Since its discovery in 2004, scientists have believed that graphene contained an innate ability to superconduct. Now researchers from the University of Cambridge have found a way to activate that previously dormant potential, enabling the material to carry an electrical current with zero resistance.
Graphene, a two-dimensional sheet of carbon atoms, is known for its strong, light, and flexible properties. By coupling the material with praseodymium cerium copper oxide (PCCO), the researchers discovered graphene's ability to superconduct in its own right.
PCCO is an oxide from a wider class of superconducting materials called “cuprates.”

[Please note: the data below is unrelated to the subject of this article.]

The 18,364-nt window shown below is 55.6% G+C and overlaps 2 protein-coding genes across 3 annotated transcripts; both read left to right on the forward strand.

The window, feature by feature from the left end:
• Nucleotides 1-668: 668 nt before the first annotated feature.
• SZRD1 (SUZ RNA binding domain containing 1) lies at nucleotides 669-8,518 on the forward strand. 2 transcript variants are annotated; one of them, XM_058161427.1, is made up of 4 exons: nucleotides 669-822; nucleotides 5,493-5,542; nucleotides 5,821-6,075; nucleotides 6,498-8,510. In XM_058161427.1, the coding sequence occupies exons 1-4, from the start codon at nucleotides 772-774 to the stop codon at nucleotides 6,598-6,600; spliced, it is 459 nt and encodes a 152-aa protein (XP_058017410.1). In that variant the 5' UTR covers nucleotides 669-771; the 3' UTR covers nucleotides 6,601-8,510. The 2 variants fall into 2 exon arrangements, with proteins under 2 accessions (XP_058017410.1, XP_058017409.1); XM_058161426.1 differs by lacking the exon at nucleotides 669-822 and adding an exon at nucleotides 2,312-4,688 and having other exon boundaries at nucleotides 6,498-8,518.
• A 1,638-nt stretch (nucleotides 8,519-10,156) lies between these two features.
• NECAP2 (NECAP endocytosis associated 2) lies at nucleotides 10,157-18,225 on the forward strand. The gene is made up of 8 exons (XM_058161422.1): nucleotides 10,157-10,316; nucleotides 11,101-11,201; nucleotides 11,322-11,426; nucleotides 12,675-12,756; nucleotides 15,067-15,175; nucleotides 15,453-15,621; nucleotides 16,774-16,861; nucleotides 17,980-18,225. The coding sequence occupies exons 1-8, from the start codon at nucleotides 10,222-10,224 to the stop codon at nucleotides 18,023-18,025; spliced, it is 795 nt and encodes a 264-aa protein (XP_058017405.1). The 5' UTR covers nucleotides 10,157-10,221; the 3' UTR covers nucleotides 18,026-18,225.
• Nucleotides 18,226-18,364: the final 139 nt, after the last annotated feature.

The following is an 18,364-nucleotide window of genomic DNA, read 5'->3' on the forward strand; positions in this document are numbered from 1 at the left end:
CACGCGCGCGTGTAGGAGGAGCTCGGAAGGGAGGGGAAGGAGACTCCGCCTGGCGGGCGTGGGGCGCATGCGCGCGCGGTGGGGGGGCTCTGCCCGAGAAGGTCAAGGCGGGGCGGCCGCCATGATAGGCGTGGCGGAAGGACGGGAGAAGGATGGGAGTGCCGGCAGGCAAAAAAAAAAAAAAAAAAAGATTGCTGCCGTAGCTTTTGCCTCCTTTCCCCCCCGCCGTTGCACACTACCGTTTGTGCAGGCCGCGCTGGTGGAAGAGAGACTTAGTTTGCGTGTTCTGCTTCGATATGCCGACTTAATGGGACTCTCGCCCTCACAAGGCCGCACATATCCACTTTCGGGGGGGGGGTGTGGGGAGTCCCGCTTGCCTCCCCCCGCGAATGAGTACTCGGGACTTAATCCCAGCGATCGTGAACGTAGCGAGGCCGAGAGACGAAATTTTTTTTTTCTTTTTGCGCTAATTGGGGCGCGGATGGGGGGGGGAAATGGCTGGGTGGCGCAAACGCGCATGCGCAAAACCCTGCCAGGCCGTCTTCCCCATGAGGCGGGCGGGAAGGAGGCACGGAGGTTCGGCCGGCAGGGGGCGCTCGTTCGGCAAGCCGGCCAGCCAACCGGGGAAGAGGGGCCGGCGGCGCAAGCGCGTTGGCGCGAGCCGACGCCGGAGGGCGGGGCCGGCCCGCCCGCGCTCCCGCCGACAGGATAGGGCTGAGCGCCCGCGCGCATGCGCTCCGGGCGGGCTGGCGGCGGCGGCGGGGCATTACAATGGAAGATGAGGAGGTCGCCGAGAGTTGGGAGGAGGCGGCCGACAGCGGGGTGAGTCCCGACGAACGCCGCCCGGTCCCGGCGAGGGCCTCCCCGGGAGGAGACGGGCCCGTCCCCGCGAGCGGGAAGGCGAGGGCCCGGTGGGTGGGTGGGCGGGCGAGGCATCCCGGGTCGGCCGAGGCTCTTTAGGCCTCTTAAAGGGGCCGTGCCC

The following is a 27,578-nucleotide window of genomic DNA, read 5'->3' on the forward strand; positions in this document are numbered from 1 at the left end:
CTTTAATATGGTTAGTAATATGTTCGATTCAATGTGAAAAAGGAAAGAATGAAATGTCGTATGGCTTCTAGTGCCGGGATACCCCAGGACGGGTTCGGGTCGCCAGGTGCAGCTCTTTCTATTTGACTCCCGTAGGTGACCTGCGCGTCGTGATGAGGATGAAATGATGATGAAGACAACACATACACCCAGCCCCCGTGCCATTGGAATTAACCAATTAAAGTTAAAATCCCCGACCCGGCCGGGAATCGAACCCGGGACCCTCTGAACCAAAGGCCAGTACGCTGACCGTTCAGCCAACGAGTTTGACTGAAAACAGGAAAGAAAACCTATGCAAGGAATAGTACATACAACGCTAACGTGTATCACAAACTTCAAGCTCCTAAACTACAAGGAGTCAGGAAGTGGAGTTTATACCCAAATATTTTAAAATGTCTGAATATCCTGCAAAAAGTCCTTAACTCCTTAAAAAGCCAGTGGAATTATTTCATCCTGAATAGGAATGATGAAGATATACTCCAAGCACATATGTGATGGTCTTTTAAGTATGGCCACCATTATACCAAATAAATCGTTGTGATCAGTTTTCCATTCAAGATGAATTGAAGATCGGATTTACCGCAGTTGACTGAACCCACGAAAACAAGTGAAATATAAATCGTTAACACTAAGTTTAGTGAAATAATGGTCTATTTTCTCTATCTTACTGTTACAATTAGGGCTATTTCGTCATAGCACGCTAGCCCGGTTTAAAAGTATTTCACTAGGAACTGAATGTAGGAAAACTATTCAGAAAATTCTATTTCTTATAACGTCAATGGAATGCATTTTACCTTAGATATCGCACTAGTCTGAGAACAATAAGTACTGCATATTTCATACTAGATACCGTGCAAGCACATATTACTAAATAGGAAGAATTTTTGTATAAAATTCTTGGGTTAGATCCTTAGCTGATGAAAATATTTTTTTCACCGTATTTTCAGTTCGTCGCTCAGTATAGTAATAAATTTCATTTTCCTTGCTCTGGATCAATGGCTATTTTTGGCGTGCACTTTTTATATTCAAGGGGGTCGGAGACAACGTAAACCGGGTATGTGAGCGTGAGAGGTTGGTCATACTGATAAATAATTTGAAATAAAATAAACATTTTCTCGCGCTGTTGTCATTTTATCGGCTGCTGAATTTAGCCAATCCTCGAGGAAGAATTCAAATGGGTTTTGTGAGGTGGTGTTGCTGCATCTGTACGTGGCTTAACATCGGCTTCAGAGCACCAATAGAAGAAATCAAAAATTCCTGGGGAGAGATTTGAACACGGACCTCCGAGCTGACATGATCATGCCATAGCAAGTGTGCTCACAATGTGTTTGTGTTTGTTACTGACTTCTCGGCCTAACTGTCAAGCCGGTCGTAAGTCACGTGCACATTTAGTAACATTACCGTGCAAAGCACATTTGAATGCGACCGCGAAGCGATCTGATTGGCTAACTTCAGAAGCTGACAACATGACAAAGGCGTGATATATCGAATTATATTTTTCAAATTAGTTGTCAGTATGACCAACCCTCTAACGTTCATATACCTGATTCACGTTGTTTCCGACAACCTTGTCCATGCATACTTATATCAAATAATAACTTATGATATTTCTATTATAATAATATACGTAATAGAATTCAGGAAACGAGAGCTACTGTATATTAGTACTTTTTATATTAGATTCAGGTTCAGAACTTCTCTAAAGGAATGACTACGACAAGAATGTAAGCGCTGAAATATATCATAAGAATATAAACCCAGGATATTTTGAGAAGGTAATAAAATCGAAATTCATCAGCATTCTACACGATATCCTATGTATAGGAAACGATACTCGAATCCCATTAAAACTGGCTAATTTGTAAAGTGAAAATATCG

Superconductors generate large magnetic fields and provide essential components for a range of technologies, from MRI scanners to levitating trains. The researchers suggest that graphene could now support new types of superconducting quantum devices for high-speed computing.
According to the team, the resulting graphene could someday be used to make a transistor-like device in a superconducting circuit.
“In principle, given the variety of chemical molecules that can bind to graphene’s surface, this research can result in the development of molecular electronics devices with novel functionalities based on superconducting graphene,” said lead researcher Dr Angelo Di Bernardo.
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